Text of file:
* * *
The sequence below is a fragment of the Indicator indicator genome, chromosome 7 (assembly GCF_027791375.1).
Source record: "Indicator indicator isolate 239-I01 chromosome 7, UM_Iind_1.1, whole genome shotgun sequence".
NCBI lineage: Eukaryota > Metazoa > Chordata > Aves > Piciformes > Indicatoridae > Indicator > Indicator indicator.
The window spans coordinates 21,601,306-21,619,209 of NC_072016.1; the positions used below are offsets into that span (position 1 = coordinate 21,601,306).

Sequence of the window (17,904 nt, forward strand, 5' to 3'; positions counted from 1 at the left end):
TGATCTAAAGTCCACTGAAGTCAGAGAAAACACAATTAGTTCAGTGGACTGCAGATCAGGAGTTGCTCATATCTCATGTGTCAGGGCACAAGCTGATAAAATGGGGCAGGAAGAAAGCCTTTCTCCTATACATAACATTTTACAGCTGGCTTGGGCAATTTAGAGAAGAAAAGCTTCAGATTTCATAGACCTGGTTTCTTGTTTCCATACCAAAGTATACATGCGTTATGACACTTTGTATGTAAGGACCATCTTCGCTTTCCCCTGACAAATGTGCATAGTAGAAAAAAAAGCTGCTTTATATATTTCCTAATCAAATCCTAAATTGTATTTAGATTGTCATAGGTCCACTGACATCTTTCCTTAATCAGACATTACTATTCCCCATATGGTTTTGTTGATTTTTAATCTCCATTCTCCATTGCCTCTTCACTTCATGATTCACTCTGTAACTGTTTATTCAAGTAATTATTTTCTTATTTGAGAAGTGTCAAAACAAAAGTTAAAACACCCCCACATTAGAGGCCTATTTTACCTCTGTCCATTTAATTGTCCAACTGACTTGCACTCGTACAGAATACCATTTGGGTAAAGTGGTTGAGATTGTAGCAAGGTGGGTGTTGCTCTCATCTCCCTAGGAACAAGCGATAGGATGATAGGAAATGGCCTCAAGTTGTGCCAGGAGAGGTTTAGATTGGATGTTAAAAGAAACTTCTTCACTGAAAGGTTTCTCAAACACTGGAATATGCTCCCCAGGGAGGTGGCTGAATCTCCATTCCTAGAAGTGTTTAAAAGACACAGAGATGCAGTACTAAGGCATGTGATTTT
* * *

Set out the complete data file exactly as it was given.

The sequence below is a fragment of the Indicator indicator genome, chromosome 7 (assembly GCF_027791375.1).
Source record: "Indicator indicator isolate 239-I01 chromosome 7, UM_Iind_1.1, whole genome shotgun sequence".
NCBI lineage: Eukaryota > Metazoa > Chordata > Aves > Piciformes > Indicatoridae > Indicator > Indicator indicator.
The window spans coordinates 21,601,306-21,619,209 of NC_072016.1; the positions used below are offsets into that span (position 1 = coordinate 21,601,306).

Sequence of the window (17,904 nt, forward strand, 5' to 3'; positions counted from 1 at the left end):
TGATCTAAAGTCCACTGAAGTCAGAGAAAACACAATTAGTTCAGTGGACTGCAGATCAGGAGTTGCTCATATCTCATGTGTCAGGGCACAAGCTGATAAAATGGGGCAGGAAGAAAGCCTTTCTCCTATACATAACATTTTACAGCTGGCTTGGGCAATTTAGAGAAGAAAAGCTTCAGATTTCATAGACCTGGTTTCTTGTTTCCATACCAAAGTATACATGCGTTATGACACTTTGTATGTAAGGACCATCTTCGCTTTCCCCTGACAAATGTGCATAGTAGAAAAAAAAGCTGCTTTATATATTTCCTAATCAAATCCTAAATTGTATTTAGATTGTCATAGGTCCACTGACATCTTTCCTTAATCAGACATTACTATTCCCCATATGGTTTTGTTGATTTTTAATCTCCATTCTCCATTGCCTCTTCACTTCATGATTCACTCTGTAACTGTTTATTCAAGTAATTATTTTCTTATTTGAGAAGTGTCAAAACAAAAGTTAAAACACCCCCACATTAGAGGCCTATTTTACCTCTGTCCATTTAATTGTCCAACTGACTTGCACTCGTACAGAATACCATTTGGGTAAAGTGGTTGAGATTGTAGCAAGGTGGGTGTTGCTCTCATCTCCCTAGGAACAAGCGATAGGATGATAGGAAATGGCCTCAAGTTGTGCCAGGAGAGGTTTAGATTGGATGTTAAAAGAAACTTCTTCACTGAAAGGTTTCTCAAACACTGGAATATGCTCCCCAGGGAGGTGGCTGAATCTCCATTCCTAGAAGTGTTTAAAAGACACAGAGATGCAGTACTAAGGCATGTGATTTT